Directly across the street from my house is Clarendon Presbyterian. It's a cute little stone church, probably built in the 1920s or 30s. They prominently advertise their friendliness and inclusive philosophy with banners. They perform "commitment" services, despite the fact that the standard presbytery does not allow such things. They rent the premises out to an Aikido league and a dog obedience school. They seem very nice and lately I have thought very seriously about starting to attend.
The coming of spring finds me in a crisis of faith. Not about myself. I've always had a healthy arrogance despite whatever evidence may support a contrary finding. And definitely not about Jesus. I haven't believed in the risen-from-the dead-Son-of-God since before Victoria was born and I'm not about to start now. I'm losing faith in my people.
Last November, I spent election night in a bar in Athens, Georgia with a bunch of campaign volunteers after having worked long days trying to get this election won. Optimism prevailed into the night and then crashed against the rocks of reality. Still, I was the lone positive voice left in the group. I spent the next day comforting the younger volunteers. "Political change in America is slow, but that is for the best. No one side can gain too much advantage on a whim of the people. It will even out eventually. Don't you worry," I said.
Now I'm not so sure. It isn't exactly politics that has me down. It is much deeper than red state-blue state. The fact that the torture debate was only followed by a lazy media troubles me. The continued desolation of New Orleans bothers as well. South Dakota freaks me out good. The straw that broke the camel's back came two weeks ago, when I heard that the Justice Department would start prosecuting journalists who report leaked stories. Suddenly, I'm picturing people in jail for reporting things that are absolutely true. People put in jail for doing their job.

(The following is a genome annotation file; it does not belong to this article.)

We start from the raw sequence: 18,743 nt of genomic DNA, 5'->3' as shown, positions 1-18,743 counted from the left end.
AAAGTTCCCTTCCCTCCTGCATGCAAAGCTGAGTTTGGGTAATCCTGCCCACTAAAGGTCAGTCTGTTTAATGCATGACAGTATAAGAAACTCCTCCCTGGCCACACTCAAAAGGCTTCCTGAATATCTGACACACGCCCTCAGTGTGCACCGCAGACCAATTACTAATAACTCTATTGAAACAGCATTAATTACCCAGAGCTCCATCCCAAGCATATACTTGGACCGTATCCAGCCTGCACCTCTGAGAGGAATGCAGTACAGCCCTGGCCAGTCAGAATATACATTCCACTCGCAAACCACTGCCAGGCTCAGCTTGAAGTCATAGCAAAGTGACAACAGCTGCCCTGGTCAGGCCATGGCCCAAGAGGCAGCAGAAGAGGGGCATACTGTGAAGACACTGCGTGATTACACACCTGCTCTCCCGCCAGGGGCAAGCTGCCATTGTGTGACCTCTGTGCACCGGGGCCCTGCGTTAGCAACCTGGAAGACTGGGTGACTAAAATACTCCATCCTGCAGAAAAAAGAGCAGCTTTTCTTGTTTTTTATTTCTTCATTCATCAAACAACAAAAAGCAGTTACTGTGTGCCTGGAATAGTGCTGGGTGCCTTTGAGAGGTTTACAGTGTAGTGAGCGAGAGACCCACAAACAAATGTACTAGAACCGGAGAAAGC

Of course, only crazy fascists could think up such a solution to a leaky intelligence system and who in their right mind could worry about crazy fascists? Let me say that faith has not been fazed by these folks or their dictatorial ideas or their NSA warrantless wiretaps or the lunatic left on WBAI who rejoice at the exact type of censorship that Focus on the Family would endorse. I sneer at censors. They waste my time and energy.
What killed it for me is the vacuum of silence in my people. I hear these stories, these plans, these concrete examples and I look around me and NO ONE CARES. People keep right on spending their money on McMansions and new cars and $8 bridal magazines and $60 dollar fishing rods and giant wall-mounted flat screen TVs. People who pretend to care might discuss Bush's poll numbers as if the fate of this country (and every other country, considering our economic and military reach these days) were a basketball score. "Oh," they say,"he's down to 34%." And then they voice their assent or they say that these polls mean nothing, that this is all some GAME that he can just come back and win in the end, like that autistic kid who hit all those three-pointers or like every cliched miracle sports movie ever made.
We're at "war" (I personally am not calling this thing a war - it looks more like a botched mission to me, since there's no draft, no rationing, no taking of business interests for the country's sake and no real enemy) and it's a movie. We've suspended habeas corpus, but we are keeping up with the coolest new ringtones. We are arguably creating a new generation of terrorists, but then again, Lindsay Lohan may or may not be anorexic (or maybe bulimic - what do you think?). Luxury over liberties, that should be our new motto. War without distinctly visible suffering.
And I am frustrated.
And so, despite the fact that I have not been in a church (other than weddings or funerals) for maybe twenty years, I am looking deeply into the stained glass. Maybe there, just maybe, is a tiny shelter of a world that can be nice without being shallow, gracious enough to let the air out of my self-righteousness, genuine enough to restore a little faith. More than likely, however, I'll just imagine what it's like in that little church. I'm sure that way it is not a disappointment. I'm sure the spring will slip by and I will let it go and sleep in on Sundays. That Jesus thing gets in the way a little, y'know?